We left the main highway and followed the Lower Denmark Road, driving through more farming country, mostly cattle and sheep. West Cape Howe cab merlot is a favourite wine of ours so we just had to visit the place that gave the vineyard its name. It’s a small National Park halfway between Denmark and Albany, and boasts the most southerly point of Western Australia, at Torbay Head.

And the paragliders must love it – there were two of these ramps high above the beach.

The Bibbilmun Track is a famous walk, a thousand kilometres through some of the most beautiful country in the world. It begins at Kalamunda just east of Perth, and heads south through National Parks and the great forests, reaches the Southern Ocean a few kms west of Broke, near Walpole, and then hugs the coast till it finishes at Albany. We walked along it at West Cape Howe, high above the beach, for a couple of kilometres – only 998 to go now… You see the distinctive Track markers everywhere, and road signs warning “Hikers Crossing”, with markers where the Track intersects. We also saw a few road signs warning of “Wild Animals” which was new to us. Wondered if it was a council worker with a sense of humour. After several hundred kms of dense forest, it might be hard to tell the difference.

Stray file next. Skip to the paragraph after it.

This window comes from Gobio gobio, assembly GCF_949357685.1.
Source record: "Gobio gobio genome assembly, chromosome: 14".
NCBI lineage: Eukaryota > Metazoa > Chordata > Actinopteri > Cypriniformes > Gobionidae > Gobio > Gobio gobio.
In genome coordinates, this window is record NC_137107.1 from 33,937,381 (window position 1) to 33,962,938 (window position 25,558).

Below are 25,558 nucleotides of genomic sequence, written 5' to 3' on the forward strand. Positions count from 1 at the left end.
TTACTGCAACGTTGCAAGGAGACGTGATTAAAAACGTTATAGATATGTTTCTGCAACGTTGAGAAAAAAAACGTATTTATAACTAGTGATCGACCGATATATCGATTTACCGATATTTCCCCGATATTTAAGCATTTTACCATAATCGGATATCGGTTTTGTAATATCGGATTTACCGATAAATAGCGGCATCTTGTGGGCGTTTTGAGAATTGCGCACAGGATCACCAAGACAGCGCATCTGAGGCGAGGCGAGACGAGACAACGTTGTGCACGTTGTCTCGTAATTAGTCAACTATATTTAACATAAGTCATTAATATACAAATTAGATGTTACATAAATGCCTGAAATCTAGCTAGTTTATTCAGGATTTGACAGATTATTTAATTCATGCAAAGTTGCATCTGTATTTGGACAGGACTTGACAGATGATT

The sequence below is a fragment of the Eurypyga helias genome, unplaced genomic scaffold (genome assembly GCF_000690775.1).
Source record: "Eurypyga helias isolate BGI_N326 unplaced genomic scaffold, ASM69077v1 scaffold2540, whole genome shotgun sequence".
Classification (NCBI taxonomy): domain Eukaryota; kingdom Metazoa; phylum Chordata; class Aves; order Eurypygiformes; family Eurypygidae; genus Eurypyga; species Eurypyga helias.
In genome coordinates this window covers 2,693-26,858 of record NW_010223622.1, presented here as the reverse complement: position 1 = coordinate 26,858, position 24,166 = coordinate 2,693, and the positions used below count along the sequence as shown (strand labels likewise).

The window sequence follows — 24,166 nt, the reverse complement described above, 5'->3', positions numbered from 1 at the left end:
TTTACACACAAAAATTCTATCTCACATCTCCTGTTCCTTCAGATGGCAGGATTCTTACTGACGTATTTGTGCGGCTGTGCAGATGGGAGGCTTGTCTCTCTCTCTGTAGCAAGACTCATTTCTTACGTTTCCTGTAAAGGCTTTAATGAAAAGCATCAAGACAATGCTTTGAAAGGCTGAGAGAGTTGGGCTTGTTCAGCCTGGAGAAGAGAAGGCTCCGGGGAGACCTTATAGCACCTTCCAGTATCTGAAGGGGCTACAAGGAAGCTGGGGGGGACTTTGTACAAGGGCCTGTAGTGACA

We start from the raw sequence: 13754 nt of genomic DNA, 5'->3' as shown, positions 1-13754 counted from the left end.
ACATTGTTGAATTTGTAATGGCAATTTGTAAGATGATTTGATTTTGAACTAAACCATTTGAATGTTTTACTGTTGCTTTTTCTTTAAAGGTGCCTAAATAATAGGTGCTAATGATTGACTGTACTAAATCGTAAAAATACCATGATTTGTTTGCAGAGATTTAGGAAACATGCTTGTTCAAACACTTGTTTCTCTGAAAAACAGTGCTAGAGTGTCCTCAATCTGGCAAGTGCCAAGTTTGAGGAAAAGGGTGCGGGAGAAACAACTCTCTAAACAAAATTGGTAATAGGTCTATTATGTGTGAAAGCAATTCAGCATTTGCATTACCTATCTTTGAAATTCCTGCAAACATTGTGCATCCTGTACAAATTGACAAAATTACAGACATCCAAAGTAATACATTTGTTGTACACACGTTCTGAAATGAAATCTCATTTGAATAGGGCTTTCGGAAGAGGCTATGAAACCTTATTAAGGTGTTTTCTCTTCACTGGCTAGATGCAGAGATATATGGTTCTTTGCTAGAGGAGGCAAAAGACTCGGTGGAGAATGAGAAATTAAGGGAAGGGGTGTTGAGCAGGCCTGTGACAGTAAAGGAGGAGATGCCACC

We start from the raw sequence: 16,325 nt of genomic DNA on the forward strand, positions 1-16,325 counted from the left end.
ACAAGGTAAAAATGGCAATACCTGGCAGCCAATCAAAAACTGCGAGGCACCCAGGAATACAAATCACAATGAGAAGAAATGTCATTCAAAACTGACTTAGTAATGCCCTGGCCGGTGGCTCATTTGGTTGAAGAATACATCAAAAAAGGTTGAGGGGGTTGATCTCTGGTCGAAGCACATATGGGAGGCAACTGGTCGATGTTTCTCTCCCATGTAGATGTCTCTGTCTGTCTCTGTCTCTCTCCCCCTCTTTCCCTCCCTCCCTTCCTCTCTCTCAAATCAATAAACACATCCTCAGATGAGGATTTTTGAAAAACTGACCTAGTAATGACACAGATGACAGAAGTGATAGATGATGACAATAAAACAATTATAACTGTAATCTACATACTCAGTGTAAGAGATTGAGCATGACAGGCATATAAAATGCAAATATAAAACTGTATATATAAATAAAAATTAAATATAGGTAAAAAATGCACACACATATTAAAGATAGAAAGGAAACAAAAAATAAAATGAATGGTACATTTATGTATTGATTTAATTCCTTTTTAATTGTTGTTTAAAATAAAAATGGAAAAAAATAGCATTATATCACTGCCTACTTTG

It’s not paved like this all the way!

And on to Albany next – the last sight of home for thousands of soldiers during WW1.


Into the Valley of the Giants

One of the places on our MUST SEE list was the famous Tree Top Walk near Walpole. I was worried it might be commercial and Disney-fied, but I’m relieved to be able to report that it’s not. The walkways are cleverly constructed. You’d be forgiven for assuming there’d be a gazillion stairs to climb first to get you into the treetops but instead, after a gently sloping walk you find yourself up amongst the top branches of these giant trees.